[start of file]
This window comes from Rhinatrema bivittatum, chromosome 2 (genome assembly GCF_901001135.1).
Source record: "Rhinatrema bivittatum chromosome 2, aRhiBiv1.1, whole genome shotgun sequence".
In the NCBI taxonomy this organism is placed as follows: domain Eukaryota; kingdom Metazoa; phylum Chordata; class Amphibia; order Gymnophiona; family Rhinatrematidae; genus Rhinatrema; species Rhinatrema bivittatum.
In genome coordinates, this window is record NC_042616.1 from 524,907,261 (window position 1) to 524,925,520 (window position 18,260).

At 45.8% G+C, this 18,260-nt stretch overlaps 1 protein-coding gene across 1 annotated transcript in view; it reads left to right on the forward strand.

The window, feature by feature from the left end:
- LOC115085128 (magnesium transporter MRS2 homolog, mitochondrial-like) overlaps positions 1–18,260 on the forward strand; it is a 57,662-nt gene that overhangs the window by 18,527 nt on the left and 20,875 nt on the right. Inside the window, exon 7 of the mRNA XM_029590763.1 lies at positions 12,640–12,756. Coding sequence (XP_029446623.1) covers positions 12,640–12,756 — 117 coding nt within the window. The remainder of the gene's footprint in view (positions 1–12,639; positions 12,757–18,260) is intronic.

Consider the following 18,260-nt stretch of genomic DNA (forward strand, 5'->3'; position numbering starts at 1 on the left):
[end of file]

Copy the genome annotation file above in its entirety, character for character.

This window comes from Rhinatrema bivittatum, chromosome 2 (genome assembly GCF_901001135.1).
Source record: "Rhinatrema bivittatum chromosome 2, aRhiBiv1.1, whole genome shotgun sequence".
In the NCBI taxonomy this organism is placed as follows: domain Eukaryota; kingdom Metazoa; phylum Chordata; class Amphibia; order Gymnophiona; family Rhinatrematidae; genus Rhinatrema; species Rhinatrema bivittatum.
In genome coordinates, this window is record NC_042616.1 from 524,907,261 (window position 1) to 524,925,520 (window position 18,260).

At 45.8% G+C, this 18,260-nt stretch overlaps 1 protein-coding gene across 1 annotated transcript in view; it reads left to right on the forward strand.

The window, feature by feature from the left end:
- LOC115085128 (magnesium transporter MRS2 homolog, mitochondrial-like) overlaps positions 1–18,260 on the forward strand; it is a 57,662-nt gene that overhangs the window by 18,527 nt on the left and 20,875 nt on the right. Inside the window, exon 7 of the mRNA XM_029590763.1 lies at positions 12,640–12,756. Coding sequence (XP_029446623.1) covers positions 12,640–12,756 — 117 coding nt within the window. The remainder of the gene's footprint in view (positions 1–12,639; positions 12,757–18,260) is intronic.

Consider the following 18,260-nt stretch of genomic DNA (forward strand, 5'->3'; position numbering starts at 1 on the left):